catalytic converter theft
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Catalytic converters are a very valuable car part located beneath most motor vehicles. The devices convert harmful pollutants in internal combustion engine (ICE) exhaust gases into less toxic ones. According to David Glawe, the president and CEO of the National Insurance Crime Bureau, “Catalytic converters contain numerous rare earth metals, such as platinum, palladium, or rhodium. Those rare earth metals are the key driver in theft.” As we discussed in 2022, lawmakers around the country have sought to address the issue and have crafted legislation to inhibit and crack down on catalytic converter theft.

Arkansas: Lawmakers Propose to Amend Scrap Metal Recycling Laws and To Make Catalytic Converter Theft a Separate Offense

On February 7, 2023, House Bill 1365 was introduced by members of the state legislature. HB 1365 regulates the records collected by scrap metal recyclers and creates separate infractions for theft of a catalytic converter. Those possessing a catalytic converter must have the date the converter was removed and the vehicle identification number of the motor vehicle that it was taken from permanently marked on the catalytic converter. If a person either commits, aids, or is an accomplice of the theft of a catalytic converter, they will be committing theft of property. If a person knowingly possesses a catalytic converter that is not marked permanently and is not the owner of the vehicle it was removed from or if they have the catalytic converter at their business or their place of employment, they will be committing unauthorized possession of a catalytic converter. Theft of a catalytic converter is a Class C felony under the legislation. If a person is convicted, they must pay restitution for the value to repair or replace the catalytic converter. A person will also be convicted of a Class C felony if they knowingly possess an unmarked catalytic converter or have a previous conviction for unauthorized possession of a catalytic converter. House Bill 1365 was signed into law on March 13, 2023.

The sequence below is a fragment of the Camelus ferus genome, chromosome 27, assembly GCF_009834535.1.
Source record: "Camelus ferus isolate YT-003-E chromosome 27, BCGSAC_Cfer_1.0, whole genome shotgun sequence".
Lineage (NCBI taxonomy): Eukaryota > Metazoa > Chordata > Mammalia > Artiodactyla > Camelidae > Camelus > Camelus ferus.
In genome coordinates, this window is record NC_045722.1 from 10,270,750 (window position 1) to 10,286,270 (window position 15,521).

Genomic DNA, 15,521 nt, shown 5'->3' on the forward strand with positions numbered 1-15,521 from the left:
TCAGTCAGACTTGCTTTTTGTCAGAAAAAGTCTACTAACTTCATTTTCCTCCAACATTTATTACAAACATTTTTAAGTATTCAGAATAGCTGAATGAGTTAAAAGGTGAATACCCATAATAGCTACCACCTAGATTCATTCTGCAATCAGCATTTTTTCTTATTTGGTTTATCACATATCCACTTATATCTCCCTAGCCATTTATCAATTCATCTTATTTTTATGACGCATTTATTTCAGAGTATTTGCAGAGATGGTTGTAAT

New Jersey: Catalytic Converter Theft Prevention Pilot Program

On March 30,2023, lawmakers in New Jersey introduced Assembly Bill 5352. The bill would create a two-year Catalytic Converter Theft Prevention Pilot Program to help the Department of Law & Public Safety stop theft and retrieve stolen property. The bill would require the Superintendent of State Police to identify motor vehicles that could be targeted for catalytic converter theft and prioritize areas of the state that are most targeted for theft for participation in the new program. This bill would also require auto dealers, mechanics, and vehicle owners to be provided with a method to mark a catalytic converter distinctively. The superintendent would maintain a registry for program participation to make it easier to find stolen catalytic converters. The Department of Law and Public Safety would be given $500,000 to support the pilot program. When the program expires, the Attorney General would report findings and recommendations to the governor and legislature. The catalytic theft converter bill has not moved further in its legislative process after it was introduced and referred to the Assembly Law and Public Safety Committee.

Kansas: Scrap Metal Theft Reduction Act is Extended and Includes Catalytic Converters

On April 24, 2023, the governor signed House Bill 2326, extending the Scrap Metal Reduction Act from July 1, 2023, to July 1, 2028. House Bill 2326 specifies what is considered regulated scrap metal and includes catalytic converters in that classification. HB 2326 prohibits scrap metal dealers from purchasing from unauthorized sellers if a catalytic converter has a defaced identification mark, paint applied by the owner, or identification number, as well as if the catalytic converter has been modified by removing the make, model, or manufacturer’s number. Lastly, House Bill 2326 bans the unauthorized sale of any by-product or dust containing platinum, palladium, or rhodium.

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